Human rights defenders, advocates, activists and legal practitioners engaged in the pursuit of international criminal justice are in the business of condemning and challenging violations in ‘poor’, ‘backwards’ Republics. They promise justice, rule of law and democracy, and they try to transform the culture that permits gross violations of human rights. However, these actors are often blind to  deficiencies in their own culture and the complex motivations that influence and even undermine their work. Is it possible that racist overtones might color an international campaign against FGC in Sierra Leone? Or that colonizing ambitions might allow donor aid to flow unchecked to a repressive regime? These questions can be answered with the help of social-political narratives. Thus, it is important for the researcher to analyze the case law of the ad hoc criminal tribunals, but this research is incomplete without for example, understanding; why a criminal tribunal for Rwanda’s interahamwe and not South Africa’s apartheid regime – and the implications of such choices for legitimacy; or why we prosecute rape as a form of torture but not as killing. These answers lie in the narratives, taken at the level of inter-state negotiation, victim and perpetrator interviews and participation, media coverage and attention, etc. The research agenda for IHRL and ICL needs narrative analysis in order to move the researcher from the level of fulfilling basic law school exercises to formulating policy for reform of legal systems and entire justice sectors.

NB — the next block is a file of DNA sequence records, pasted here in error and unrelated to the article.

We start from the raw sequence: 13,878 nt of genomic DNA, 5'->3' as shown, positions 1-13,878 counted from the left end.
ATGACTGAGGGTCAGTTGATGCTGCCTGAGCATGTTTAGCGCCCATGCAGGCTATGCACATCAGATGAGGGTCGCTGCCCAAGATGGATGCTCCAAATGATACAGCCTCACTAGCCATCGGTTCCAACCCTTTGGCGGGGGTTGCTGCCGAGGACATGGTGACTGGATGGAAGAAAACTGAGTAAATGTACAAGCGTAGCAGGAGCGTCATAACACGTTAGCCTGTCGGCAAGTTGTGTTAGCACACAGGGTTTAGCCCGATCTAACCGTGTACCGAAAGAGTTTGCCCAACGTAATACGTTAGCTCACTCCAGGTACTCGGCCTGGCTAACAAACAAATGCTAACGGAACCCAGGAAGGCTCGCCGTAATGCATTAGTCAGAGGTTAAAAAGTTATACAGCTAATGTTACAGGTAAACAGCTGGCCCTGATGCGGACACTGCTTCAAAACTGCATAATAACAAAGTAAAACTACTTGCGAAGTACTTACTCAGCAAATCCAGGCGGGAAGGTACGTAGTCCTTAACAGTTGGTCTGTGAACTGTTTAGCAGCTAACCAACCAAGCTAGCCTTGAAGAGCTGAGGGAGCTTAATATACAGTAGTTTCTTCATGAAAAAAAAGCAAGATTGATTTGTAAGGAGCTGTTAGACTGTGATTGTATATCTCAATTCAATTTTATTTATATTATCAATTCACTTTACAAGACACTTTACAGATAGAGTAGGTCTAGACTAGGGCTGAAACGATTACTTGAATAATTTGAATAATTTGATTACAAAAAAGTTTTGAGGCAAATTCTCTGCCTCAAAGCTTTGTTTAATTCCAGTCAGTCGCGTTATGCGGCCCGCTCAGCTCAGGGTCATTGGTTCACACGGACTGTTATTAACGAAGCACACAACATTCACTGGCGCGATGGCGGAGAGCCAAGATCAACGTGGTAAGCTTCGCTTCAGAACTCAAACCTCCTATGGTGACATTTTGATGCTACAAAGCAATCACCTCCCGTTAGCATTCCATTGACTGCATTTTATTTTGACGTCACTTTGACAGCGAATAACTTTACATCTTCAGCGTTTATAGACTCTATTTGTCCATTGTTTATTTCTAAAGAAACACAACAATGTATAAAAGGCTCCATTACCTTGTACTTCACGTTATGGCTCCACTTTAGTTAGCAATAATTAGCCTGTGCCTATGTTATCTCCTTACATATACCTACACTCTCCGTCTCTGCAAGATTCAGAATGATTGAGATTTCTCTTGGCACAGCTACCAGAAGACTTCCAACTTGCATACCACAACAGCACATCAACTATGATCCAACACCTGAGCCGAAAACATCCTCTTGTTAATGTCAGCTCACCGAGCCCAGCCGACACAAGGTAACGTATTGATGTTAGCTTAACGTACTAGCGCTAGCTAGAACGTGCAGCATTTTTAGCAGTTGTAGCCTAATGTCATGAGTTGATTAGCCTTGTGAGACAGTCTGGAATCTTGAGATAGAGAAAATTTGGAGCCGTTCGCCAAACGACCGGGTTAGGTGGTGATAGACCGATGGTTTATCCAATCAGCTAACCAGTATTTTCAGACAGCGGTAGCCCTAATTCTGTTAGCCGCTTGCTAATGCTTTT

You have successfully defended your dissertation on March 31, 2010? How do you feel about the aftermath of the event?

I defended my PhD and expected a long well earned holiday. This has yet to materialize! This summer I will be teaching in Ljubljana at a summer school, taking part in a two week workshop in Dar es Salaam organized by the American Political Science Association (on Global Perspectives on Gender) and as an independent consultant, conducting an extensive desk review for the Dutch Ministry of Foreign Affairs’ Gender Division. I am also submitting an article to the Journal of Peacekeeping and Development in a fortnight! In a sense it’s wonderful to be invited to take part in projects and to feel that I am regarded as Dr. Mibenge, an expert in my field – I’m really grateful for the opportunity to continue developing my network, to share my knowledge and to continue learning. I like to believe that ‘school Is never over’ for the inquisitive minded.

What are your career plans for the future?

My career focus for at least the next decade will continue to center around these three pillars: Teaching, research and service. In the past year as the close of my doctoral program neared I began to circulate my CV throughout my network and to meet with different organizations in the US, in Europe and in Africa to discuss their objectives and mine and of course the potential for collaboration. In the past nine months I’ve acted as a consultant for UNIFEM in Sierra Leone, UNOHCHR in the Congo-Kinshasa, for civil society organizations in Rwanda and the Ministry of Foreign Affairs here in Holland – each of these experiences gave me an insight into new institutional cultures, and my own ability to adapt and develop my skill set.